[rating=6.00]

mobycdIf you are looking for background music and aren’t too interested in paying attention to vocals or lyrics, then Innocents is probably going to be your cup of tea. Moby’s latest record is ultra-serious, incredibly moody, and—to its discredit—sounds largely like the same song played over and over. There isn’t a ton here that leaves much of an impression on you, which is odd since you would think that the plethora of guest vocalists he brings in would at least pique your interest a bit, but for the most part even these guests fail to bring much life to the record.

“A Case for Shame (ft. Cold Specks)” is a good example of what to expect from this album. A down-tempo piano and beats-led track filled with lush, sweeping orchestration and a somewhat overwrought sense of emotional underpinning, the track practically acts like a template for the rest of the record. “The Lonely Night (ft. Mark Lanegan)” plods along in a similarly slow manner with Lanegan providing dreary, muted vocals, and Moby himself follows suit on the seemingly endless (and not in a good way) closer, “The Dogs,” mumbling his way through lyrics about the death of innocence.

There are moments where the album picks up a bit of steam, as on the slightly more upbeat and primal “Saints,” for instance, or on “Going Wrong” which, despite being a contemplative piano, synths and orchestration number, is given a subtle jazz flavor with the use of feathered sticks, but these are outliers. It may well be Moby’s intention to have songs like these act as a reprieve from the monotony and sadness which fills most of the record—and if that’s the case then kudos to him because he is spot-on in his execution of this particular effect—but the album is so weary and down-trodden on the whole that it is hard to appreciate these brief highs because you are too busy distancing yourself from the depressing timbre of the music itself.

Innocents seems to aspire to be some weighty social commentary on the effects of this world on our collective innocence, but for the most part it feels more like a dull mess that does very little to grab your attention.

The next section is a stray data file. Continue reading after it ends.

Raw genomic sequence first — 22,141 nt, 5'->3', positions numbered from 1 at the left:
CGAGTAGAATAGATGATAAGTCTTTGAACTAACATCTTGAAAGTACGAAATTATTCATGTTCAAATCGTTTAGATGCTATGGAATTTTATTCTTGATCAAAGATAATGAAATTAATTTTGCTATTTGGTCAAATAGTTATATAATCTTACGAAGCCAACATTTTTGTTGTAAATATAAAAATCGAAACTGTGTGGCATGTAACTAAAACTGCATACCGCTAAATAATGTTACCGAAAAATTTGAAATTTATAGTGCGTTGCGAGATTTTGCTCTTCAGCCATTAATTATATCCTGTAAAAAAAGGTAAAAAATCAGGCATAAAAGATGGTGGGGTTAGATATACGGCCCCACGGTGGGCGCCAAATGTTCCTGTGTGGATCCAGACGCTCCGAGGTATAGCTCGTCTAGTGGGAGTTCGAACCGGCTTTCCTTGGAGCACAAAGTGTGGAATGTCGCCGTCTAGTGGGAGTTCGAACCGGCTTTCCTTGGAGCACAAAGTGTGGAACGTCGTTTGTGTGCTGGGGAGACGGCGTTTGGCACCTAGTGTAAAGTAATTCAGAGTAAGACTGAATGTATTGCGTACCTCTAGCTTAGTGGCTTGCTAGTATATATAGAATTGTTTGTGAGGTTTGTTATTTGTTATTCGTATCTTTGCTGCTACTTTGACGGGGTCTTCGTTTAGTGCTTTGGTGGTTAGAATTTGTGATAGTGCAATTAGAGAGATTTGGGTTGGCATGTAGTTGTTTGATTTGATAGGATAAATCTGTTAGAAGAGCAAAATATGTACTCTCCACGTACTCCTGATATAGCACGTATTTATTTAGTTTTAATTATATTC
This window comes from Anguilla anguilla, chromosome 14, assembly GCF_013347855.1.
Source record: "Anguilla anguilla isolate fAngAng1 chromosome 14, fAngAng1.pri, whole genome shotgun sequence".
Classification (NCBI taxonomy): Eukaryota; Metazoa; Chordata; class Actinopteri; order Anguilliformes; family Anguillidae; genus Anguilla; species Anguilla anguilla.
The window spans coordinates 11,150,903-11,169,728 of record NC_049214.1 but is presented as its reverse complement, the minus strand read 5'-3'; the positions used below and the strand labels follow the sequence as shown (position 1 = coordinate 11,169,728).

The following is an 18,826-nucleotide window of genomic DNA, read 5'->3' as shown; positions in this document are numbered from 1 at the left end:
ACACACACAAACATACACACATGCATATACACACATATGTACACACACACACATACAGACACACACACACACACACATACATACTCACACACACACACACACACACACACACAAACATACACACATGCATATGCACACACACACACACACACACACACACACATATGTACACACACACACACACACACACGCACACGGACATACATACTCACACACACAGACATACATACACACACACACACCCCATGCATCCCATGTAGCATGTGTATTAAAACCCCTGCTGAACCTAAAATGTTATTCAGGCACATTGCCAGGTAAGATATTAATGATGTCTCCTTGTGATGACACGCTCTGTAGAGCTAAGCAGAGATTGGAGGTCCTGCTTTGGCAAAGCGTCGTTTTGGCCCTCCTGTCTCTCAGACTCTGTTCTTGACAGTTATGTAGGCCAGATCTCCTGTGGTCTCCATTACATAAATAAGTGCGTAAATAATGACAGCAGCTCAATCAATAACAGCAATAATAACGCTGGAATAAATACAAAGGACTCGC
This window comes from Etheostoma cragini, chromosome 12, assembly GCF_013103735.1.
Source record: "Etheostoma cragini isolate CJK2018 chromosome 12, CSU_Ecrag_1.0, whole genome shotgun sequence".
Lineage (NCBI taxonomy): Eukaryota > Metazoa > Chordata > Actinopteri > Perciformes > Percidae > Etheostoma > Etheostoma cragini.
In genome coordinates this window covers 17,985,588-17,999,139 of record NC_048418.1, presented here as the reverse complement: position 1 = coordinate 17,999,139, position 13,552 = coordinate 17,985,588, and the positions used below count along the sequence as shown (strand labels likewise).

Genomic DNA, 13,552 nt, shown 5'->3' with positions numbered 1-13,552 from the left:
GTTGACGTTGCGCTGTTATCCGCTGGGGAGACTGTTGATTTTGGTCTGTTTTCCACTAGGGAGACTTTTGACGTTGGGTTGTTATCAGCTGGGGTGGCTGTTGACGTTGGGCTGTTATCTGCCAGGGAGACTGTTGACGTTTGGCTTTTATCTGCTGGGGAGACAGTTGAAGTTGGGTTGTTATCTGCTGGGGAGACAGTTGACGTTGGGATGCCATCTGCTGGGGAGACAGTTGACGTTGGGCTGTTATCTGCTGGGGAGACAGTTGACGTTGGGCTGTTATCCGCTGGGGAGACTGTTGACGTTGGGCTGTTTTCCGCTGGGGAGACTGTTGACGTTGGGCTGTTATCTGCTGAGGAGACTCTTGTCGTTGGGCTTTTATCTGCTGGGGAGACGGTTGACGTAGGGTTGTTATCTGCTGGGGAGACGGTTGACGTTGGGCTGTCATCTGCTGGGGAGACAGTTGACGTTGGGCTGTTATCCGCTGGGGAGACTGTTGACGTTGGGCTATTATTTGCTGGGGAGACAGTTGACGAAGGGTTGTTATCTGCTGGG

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One Response

  1. This is a lame review, you should ignore it. At first listen, Innocents is an amazingly beautiful album.
    This is Moby’s 11th studio album and it was created with a collaborative effort, featuring vocals from Skylar Grey, Cold Specks, Mark Lanegan and Wayne Coyne of the Flaming Lips and produced by Mark “Spike” Stent.
    The majority of the album was recorded in Moby’s home studio in Los Angeles, using mostly antiquated drum machines and synths, and Moby played the majority of the instruments.
    It’s exactly the kind of album that our generation wants to hear; non-commercial, non-formulaic, non-pop, no bullshit, heartfelt music created by an anti-hero who has basically rejected the expectations of the music industry as a whole.
    Moby is the quintessential garage band musician who started playing guitar when he was 9 years old. He played in a punk rock band in high school, worked as a DJ in NYC in the 80’s and 90’s and first found his fame through dance music of the era. It was the success of 1999’s Play that made him famous and also allowed him the financial freedom to make the kinds of records that he wants to make despite the expectations of the industry. This has allowed Moby to deeply explore his internal motivations and to discover the pure source of his creative motivation. All in all, Innocents is a record that takes you through the highs and lows of human emotion, from the starkly lonely sound of Everything that Rises to the rising chorus of A Perfect Life. The album is worth a serious listen.
    Moby has stated that his desire is to create music that creates an emotional response in the listener, and that’s exactly what Innocents achieves.

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